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Inaugurated Eschatology

Ideas are like fire. They start with a spark – a thought too unclear to put into words. And the good and dangerous ones can grow to a wildfire, passing through months and years and from person to person.

I’ve had such an idea brewing for some months.

Lauren actually added some fuel to the fire back in August when she returned from a weekend stay at a monastery. She was stirred by the sisters’ lives at the monastery. They lived simple, humble lives before God. They devoted themselves to prayer out in the Southern Arizona desert.

The sisters weren’t concerned with so many of the things that fill my attention: church planting, disciple making, evangelism, strategy, etc…

Provoking, isn’t it? It was to Lauren. She came home expressing her desire to live a life of simplicity. She said, “Maybe this ‘mission’ idea you’re so obsessed with isn’t really high on God’s priority list. Maybe living a simple life in communion with God is mission enough.”

I was already trying to figure out where evangelism and justice fit into God’s priority list, and Lauren’s comments were like tossing a piece of wood dried over a decade into the fire bed.

But this one was a slow burn.

I’ve been simultaneously reading N.T. Wright’s “Surprised by Hope,” over the last year (give me a break – it’s a long and dense book), and I just, not minutes ago, finished a chapter that is shedding light on this topic.

The chapter is called “Building for the Kingdom” and address this idea. If the gospel is that God has established his Kingdom and Jesus is in charge of the world, and his mission is to put the world to rights, where do we (disciples) fit into that?

How then shall we live, right?

Do we circle the wagons and remove ourselves from the world and await for Jesus to finish what he started? Do we muster up our courage and take responsibility for setting the world to rights ourselves, as some kind of delegation sent from God, and fight for justice and goodness on the Earth?

Wright talks about inaugurated eschatology. Because we are followers of Jesus, regenerated by the Spirit, we do the work of the Kingdom, but not as an attempt to set the world to rights ourselves, as Jesus alone can and will do that, but as a signpost to the reality of the coming new heaven and new earth.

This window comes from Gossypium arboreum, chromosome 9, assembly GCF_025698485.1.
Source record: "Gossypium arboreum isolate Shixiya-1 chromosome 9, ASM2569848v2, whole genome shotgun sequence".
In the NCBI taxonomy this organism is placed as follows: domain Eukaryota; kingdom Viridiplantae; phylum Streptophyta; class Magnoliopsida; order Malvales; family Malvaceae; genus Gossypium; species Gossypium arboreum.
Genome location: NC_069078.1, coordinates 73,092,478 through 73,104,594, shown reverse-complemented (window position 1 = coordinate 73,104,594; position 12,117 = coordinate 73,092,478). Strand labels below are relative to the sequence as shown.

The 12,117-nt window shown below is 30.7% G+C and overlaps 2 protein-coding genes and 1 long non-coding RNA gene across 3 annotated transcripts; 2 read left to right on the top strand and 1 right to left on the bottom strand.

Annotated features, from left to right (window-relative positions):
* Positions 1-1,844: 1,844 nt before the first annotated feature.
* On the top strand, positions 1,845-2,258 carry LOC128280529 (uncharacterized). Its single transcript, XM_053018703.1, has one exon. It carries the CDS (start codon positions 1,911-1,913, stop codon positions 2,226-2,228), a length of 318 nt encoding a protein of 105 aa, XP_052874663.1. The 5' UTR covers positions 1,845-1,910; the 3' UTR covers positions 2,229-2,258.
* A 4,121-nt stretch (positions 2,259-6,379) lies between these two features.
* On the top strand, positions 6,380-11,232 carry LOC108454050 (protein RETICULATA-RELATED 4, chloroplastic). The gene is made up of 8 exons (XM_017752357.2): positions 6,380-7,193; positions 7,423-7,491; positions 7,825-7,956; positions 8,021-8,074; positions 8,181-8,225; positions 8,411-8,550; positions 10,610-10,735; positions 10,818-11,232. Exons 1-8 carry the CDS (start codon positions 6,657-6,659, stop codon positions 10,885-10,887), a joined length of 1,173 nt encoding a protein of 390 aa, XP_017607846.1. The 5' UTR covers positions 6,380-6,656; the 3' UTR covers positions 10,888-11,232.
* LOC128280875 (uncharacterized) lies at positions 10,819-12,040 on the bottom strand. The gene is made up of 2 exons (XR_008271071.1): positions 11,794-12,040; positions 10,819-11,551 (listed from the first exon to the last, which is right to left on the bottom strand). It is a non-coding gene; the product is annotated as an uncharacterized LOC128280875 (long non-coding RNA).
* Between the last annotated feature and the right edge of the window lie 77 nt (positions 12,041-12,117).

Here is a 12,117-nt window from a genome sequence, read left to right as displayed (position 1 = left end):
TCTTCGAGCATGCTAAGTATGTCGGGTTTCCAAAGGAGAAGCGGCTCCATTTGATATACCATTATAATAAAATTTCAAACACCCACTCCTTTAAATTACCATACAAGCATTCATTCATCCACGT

So yes, we do the work of the Kingdom! No, we don’t huddle around in holy huddles separate from the problems of the world. And no, we don’t take matters into our own hands and try to set the world to rights ourselves. We live into the reality of the resurrection with our actions.

But what does that mean?

I think in my evangelical/cultural understanding I previously thought that meant evangelism. I would have said that the only work of a disciple to evangelize, and then disciple.

Wright says this is still at the center of the picture, but it’s not the only piece of the puzzle. He explores justice and beauty as other important ways of building the Kingdom.

Justice, meaning setting the world to rights. There is injustice in the world. Probably even in our own neighborhood or family. As followers of Jesus who share in his death and resurrection, we live lives of justice – fixing what is broken on the earth.

Beauty, meaning creatively producing art that reflects the new heaven and new earth. I think about our friends at Navah Church in Kansas City. Their name is a Hebrew word that means “bring home and make beautiful.” And they are a community of people devoted to bringing home lost sons and daughters and making their city beautiful.

Wright has this beautiful line at the end of this chapter…

“And when people cease to be surrounded by beauty, they cease to hope.”

So what’s the mission of followers of Jesus? It’s all of it. I’m reminded of the climax to Hector and the Search for Happiness, when Hector discovers that happiness envelops all of his life experiences – joy, sadness, connection, loneliness, fear, etc…

The mission of Jesus and the mission of his followers isn’t just evangelism, and it’s not just justice… it’s all of it! It’s everything that reflects the heart of Jesus to set the world to rights.

Published inTheology

One Comment

  1. Ryan Ryan

    Thanks for sharing this Luke, it is a great reflection

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